While the end of October does invite a celebration of all things spooky, it also draws to a close a month of awareness for those who are living with, who have passed from, and who survived breast cancer. About 12% of U.S. women will develop invasive breast cancer in their lifetime, as well as 1 in 883 men.
Living with breast cancer presents unique challenges and difficulties. From doctors’ appointments to chemotherapy to surgery, breast cancer patients must navigate varying obstacles on their road to recovery. Unfortunately, sometimes additional hurdles may be present in the workplace. Taking time off for health-related reasons can sometimes feel like a minefield. The good news is that the Americans with Disabilities Act “ADA” and the Family Medical Leave Act “FMLA” both provide protection to individuals living with breast cancer and can help them to determine whether to tell, who to tell, and what to tell.
Should I tell my employer about my breast cancer?
Though the ADA and FMLA offer job protection to those individuals who inform their employers of their diagnosis, there is no law that mandates that any person disclose whether they have breast cancer. At its core, this is a very personal question that any individual should discuss with their doctor, their family, and any other people they trust.
If an individual discloses their breast cancer diagnosis to their employer, the ADA protects them from adverse actions based on their diagnosis. Due to the broad definition of “disability” under the act, breast cancer qualifies when it “substantially limits” at least one “major life activity.” Therefore, if an employer knows of an employee’s breast cancer, it cannot terminate, discipline, or deny specific benefits to the employee, amongst a host of other negative actions, based on the breast cancer alone. In fact, the ADA requires the employer to make reasonable accommodations, which will vary based on the severity of the breast cancer and the capabilities of the company. These accommodations can take diverse shapes and sizes and can be suggested by the employee and the employer alike.
The ADA also provides protections to employees whose employer regards them as disabled or incapable of performing their work. For example, as Legare, Attwood & Wolfe’s Cheryl Legare recently argued in Lew
is v. City of Union City, if an employee is placed on administrative leave and forbidden from returning to work until they are released by a doctor, they may have been regarded as disabled.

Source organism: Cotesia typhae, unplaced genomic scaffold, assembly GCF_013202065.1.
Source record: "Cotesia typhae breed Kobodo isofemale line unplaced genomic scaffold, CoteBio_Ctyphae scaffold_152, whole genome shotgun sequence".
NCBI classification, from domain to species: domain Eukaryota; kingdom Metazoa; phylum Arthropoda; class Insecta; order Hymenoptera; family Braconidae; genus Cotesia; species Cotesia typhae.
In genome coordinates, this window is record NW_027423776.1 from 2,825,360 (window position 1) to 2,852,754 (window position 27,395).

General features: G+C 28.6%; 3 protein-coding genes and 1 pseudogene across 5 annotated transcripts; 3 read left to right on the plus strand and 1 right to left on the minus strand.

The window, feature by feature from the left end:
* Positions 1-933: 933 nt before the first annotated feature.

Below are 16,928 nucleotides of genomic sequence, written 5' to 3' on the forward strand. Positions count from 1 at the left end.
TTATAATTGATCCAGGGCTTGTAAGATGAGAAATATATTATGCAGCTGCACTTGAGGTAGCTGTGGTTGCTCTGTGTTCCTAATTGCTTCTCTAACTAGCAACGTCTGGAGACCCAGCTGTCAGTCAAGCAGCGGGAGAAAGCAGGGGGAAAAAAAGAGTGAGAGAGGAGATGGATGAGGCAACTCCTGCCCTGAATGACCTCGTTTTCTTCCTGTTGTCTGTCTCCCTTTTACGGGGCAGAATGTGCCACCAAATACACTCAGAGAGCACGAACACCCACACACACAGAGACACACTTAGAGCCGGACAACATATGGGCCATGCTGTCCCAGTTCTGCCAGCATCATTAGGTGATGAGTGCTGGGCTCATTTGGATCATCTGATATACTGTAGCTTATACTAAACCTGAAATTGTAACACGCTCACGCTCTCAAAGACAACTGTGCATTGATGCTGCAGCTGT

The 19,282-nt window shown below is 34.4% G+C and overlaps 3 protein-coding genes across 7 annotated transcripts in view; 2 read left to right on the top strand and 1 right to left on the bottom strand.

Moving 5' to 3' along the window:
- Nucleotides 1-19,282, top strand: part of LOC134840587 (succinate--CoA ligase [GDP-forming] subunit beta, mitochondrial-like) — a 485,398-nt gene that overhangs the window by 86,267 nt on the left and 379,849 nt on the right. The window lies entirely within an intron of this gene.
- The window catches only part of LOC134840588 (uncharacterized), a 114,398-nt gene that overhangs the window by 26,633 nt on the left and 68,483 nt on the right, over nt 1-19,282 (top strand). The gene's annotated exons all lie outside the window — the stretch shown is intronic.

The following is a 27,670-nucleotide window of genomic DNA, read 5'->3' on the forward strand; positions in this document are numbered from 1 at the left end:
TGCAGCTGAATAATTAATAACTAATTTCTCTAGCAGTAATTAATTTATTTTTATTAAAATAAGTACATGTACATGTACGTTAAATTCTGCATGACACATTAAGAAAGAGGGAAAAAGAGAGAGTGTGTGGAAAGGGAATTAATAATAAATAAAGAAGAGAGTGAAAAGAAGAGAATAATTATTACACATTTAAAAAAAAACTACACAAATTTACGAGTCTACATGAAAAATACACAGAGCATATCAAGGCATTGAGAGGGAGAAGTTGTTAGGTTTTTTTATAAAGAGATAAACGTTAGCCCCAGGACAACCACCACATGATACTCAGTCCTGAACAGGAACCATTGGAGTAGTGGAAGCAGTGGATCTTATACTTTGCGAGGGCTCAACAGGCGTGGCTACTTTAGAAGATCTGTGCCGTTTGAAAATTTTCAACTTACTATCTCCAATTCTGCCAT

An employee has the option to take FMLA, which is medical leave provided by an Act of Congress. FMLA can be somewhat trickier than the ADA in that it only applies to specific employees, which you can read more about here. Essentially, an employee must have worked for their most recent employer for one year and the employer must have at least 50 employees under their control. The employee must also provide as much notice as practical based on their need. This notice often will serve to disclose the employee’s diagnosis. A qualifying employee is entitled to 12 workweeks per year and can take them continuously or intermittently based on need. Once the employee exercises their rights under the FMLA, they are protected from discrimination and must be restored to their original position or an equivalent position.
Who should I tell?
If an employee does decide to disclose their breast cancer, their first step should be to look at their employee handbook or manual. Many companies have policies related to the ADA and the FMLA and their handbooks can often provide insight on who to speak with and whether there are forms to fill out. If the handbook is unavailable or unclear, a great place to start is Human Resources.
Once an employee decides to take affirmative steps to disclose their breast cancer and obtain medical leave or accommodations of some sort, the employee should do their best to leave a record of their requests and disclosures. This record can be helpful if something goes wrong along the way.
What should I say?
Depending on what relief the employee is looking for, they may not have much discretion on what they can disclose. For example, the United States Department of Labor provides a specific form that must be filled out by employees seeking FMLA leave. However, if an employee is looking for accommodations, there is no magic requisite language. Instead, the employee’s best bet is to be up front and ask the employer for what they need.
At the end of the day, there is no “right” way to tell an employer about breast cancer. No matter the relationship, the discussion can be difficult and uncomfortable. If an employee is going to disclose their diagnosis, the best thing they can do is be honest.
If you have questions or are concerned that you may be facing discrimination due to breast cancer at your workplace, give the attorneys at Legare, Attwood & Wolfe a call 470-823-4000.